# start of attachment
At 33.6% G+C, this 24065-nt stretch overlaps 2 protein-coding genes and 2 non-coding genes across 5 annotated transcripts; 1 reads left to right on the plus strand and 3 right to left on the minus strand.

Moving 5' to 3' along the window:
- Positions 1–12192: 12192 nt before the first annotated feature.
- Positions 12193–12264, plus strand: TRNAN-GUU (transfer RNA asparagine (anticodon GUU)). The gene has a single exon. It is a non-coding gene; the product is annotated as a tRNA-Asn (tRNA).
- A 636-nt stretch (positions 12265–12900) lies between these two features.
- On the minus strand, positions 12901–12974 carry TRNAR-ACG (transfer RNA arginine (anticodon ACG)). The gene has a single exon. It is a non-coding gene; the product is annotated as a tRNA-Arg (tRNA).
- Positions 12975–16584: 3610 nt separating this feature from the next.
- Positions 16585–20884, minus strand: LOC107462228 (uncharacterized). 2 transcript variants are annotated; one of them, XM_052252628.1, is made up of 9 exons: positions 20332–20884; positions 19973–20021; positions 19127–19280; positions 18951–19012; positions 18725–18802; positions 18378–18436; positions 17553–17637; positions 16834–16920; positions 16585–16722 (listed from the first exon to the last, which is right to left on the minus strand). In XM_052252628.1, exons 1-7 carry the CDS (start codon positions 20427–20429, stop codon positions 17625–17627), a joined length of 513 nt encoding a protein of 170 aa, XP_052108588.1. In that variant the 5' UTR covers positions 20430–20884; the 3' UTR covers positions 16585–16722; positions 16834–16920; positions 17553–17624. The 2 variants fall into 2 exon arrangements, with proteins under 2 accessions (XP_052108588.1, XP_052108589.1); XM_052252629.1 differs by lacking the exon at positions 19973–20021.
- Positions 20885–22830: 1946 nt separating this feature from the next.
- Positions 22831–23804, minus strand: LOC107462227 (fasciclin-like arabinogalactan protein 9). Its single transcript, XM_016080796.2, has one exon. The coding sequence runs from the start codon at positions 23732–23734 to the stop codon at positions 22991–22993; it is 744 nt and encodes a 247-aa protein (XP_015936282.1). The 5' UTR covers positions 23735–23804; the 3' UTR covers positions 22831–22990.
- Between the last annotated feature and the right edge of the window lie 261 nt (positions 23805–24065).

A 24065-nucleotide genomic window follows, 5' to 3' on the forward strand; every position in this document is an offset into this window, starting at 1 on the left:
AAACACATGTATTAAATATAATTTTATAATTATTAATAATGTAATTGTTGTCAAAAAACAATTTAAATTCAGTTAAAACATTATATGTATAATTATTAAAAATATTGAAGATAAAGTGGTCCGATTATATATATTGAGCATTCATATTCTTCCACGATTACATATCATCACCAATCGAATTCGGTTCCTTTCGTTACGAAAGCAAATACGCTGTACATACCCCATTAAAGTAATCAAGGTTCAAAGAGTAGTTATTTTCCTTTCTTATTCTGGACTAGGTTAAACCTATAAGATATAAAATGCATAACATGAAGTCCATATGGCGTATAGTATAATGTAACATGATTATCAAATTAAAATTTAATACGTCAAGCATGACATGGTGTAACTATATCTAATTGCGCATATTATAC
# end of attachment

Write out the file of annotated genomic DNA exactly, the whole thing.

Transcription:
At 33.6% G+C, this 24065-nt stretch overlaps 2 protein-coding genes and 2 non-coding genes across 5 annotated transcripts; 1 reads left to right on the plus strand and 3 right to left on the minus strand.

Moving 5' to 3' along the window:
- Positions 1–12192: 12192 nt before the first annotated feature.
- Positions 12193–12264, plus strand: TRNAN-GUU (transfer RNA asparagine (anticodon GUU)). The gene has a single exon. It is a non-coding gene; the product is annotated as a tRNA-Asn (tRNA).
- A 636-nt stretch (positions 12265–12900) lies between these two features.
- On the minus strand, positions 12901–12974 carry TRNAR-ACG (transfer RNA arginine (anticodon ACG)). The gene has a single exon. It is a non-coding gene; the product is annotated as a tRNA-Arg (tRNA).
- Positions 12975–16584: 3610 nt separating this feature from the next.
- Positions 16585–20884, minus strand: LOC107462228 (uncharacterized). 2 transcript variants are annotated; one of them, XM_052252628.1, is made up of 9 exons: positions 20332–20884; positions 19973–20021; positions 19127–19280; positions 18951–19012; positions 18725–18802; positions 18378–18436; positions 17553–17637; positions 16834–16920; positions 16585–16722 (listed from the first exon to the last, which is right to left on the minus strand). In XM_052252628.1, exons 1-7 carry the CDS (start codon positions 20427–20429, stop codon positions 17625–17627), a joined length of 513 nt encoding a protein of 170 aa, XP_052108588.1. In that variant the 5' UTR covers positions 20430–20884; the 3' UTR covers positions 16585–16722; positions 16834–16920; positions 17553–17624. The 2 variants fall into 2 exon arrangements, with proteins under 2 accessions (XP_052108588.1, XP_052108589.1); XM_052252629.1 differs by lacking the exon at positions 19973–20021.
- Positions 20885–22830: 1946 nt separating this feature from the next.
- Positions 22831–23804, minus strand: LOC107462227 (fasciclin-like arabinogalactan protein 9). Its single transcript, XM_016080796.2, has one exon. The coding sequence runs from the start codon at positions 23732–23734 to the stop codon at positions 22991–22993; it is 744 nt and encodes a 247-aa protein (XP_015936282.1). The 5' UTR covers positions 23735–23804; the 3' UTR covers positions 22831–22990.
- Between the last annotated feature and the right edge of the window lie 261 nt (positions 23805–24065).

A 24065-nucleotide genomic window follows, 5' to 3' on the forward strand; every position in this document is an offset into this window, starting at 1 on the left:
AAACACATGTATTAAATATAATTTTATAATTATTAATAATGTAATTGTTGTCAAAAAACAATTTAAATTCAGTTAAAACATTATATGTATAATTATTAAAAATATTGAAGATAAAGTGGTCCGATTATATATATTGAGCATTCATATTCTTCCACGATTACATATCATCACCAATCGAATTCGGTTCCTTTCGTTACGAAAGCAAATACGCTGTACATACCCCATTAAAGTAATCAAGGTTCAAAGAGTAGTTATTTTCCTTTCTTATTCTGGACTAGGTTAAACCTATAAGATATAAAATGCATAACATGAAGTCCATATGGCGTATAGTATAATGTAACATGATTATCAAATTAAAATTTAATACGTCAAGCATGACATGGTGTAACTATATCTAATTGCGCATATTATAC